Pharmacist involved in 2012 meningitis outbreak sentenced to 8 years in prison

A Massachusetts pharmacist was sentenced to eight years in prison Wednesday for racketeering and fraud charges related to his role in a 2012 meningitis outbreak that killed 76 people, reports CNBC.

Glenn Chin served as the supervisory pharmacist at the now-closed New England Compounding Center in Framingham, Mass. As supervisory pharmacist, Mr. Chin oversaw the dispensation of contaminated drugs made in unsanitary conditions at the compounding center. The drugs included moldy steroids, which sickened at least 793 people with fungal meningitis in 20 states and caused 76 deaths.

Barry Cadden, former pharmacist and owner of NECC, was sentenced to nine years in prison in June 2017 for his involvement in the outbreak. Mr. Chin's lawyers argued he was just following Mr. Cadden's orders and "had no reason to believe that the steroids were contaminated before they were shipped," according to CNBC.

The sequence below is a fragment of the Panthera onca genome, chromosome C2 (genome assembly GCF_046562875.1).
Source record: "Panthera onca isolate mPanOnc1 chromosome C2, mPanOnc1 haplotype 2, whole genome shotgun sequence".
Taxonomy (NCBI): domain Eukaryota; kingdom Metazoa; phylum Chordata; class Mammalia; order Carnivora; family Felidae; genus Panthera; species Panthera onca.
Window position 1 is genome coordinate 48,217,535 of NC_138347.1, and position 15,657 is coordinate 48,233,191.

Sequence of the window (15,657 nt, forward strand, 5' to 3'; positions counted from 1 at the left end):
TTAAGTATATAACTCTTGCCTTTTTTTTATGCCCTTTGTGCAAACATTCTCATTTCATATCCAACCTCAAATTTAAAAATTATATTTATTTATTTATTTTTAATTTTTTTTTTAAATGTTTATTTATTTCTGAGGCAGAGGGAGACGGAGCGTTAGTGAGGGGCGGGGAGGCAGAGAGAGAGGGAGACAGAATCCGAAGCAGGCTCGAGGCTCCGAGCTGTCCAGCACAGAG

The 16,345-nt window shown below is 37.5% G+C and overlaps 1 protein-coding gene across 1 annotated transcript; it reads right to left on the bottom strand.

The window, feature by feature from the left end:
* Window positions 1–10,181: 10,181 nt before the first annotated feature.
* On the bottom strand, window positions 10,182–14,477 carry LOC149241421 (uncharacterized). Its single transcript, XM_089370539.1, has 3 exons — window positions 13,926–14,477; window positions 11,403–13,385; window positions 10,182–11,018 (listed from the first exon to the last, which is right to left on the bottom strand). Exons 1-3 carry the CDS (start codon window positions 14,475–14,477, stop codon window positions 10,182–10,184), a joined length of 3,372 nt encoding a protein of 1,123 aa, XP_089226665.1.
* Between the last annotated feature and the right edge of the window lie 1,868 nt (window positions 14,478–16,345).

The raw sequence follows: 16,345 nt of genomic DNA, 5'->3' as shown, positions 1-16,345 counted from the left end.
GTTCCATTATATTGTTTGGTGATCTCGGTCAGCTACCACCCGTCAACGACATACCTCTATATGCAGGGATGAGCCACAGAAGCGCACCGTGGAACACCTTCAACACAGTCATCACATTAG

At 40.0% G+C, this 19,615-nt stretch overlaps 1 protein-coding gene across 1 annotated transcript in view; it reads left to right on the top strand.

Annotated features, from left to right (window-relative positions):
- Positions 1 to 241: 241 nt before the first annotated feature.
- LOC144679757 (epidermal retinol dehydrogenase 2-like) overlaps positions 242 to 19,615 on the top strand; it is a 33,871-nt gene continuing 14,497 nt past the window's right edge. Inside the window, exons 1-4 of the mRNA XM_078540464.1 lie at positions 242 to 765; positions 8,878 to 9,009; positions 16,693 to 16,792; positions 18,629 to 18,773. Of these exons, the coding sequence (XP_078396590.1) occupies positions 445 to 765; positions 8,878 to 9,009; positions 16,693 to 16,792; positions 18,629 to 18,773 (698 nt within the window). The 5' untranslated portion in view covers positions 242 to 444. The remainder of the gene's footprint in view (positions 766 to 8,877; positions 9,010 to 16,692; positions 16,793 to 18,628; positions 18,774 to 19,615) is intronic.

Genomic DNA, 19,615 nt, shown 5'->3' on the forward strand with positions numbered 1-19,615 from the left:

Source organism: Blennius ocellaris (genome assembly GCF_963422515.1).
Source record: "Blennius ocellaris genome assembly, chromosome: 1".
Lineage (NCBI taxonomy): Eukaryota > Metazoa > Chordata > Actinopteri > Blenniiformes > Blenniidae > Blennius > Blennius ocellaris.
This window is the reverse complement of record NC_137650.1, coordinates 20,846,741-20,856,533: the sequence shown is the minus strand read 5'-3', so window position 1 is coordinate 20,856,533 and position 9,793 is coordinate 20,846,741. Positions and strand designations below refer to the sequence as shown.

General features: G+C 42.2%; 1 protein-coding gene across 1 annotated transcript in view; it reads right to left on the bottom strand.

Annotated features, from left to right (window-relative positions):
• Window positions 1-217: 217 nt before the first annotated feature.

Both Mr. Cadden and Mr. Chin were cleared of second-degree murder charges related to the meningitis deaths.

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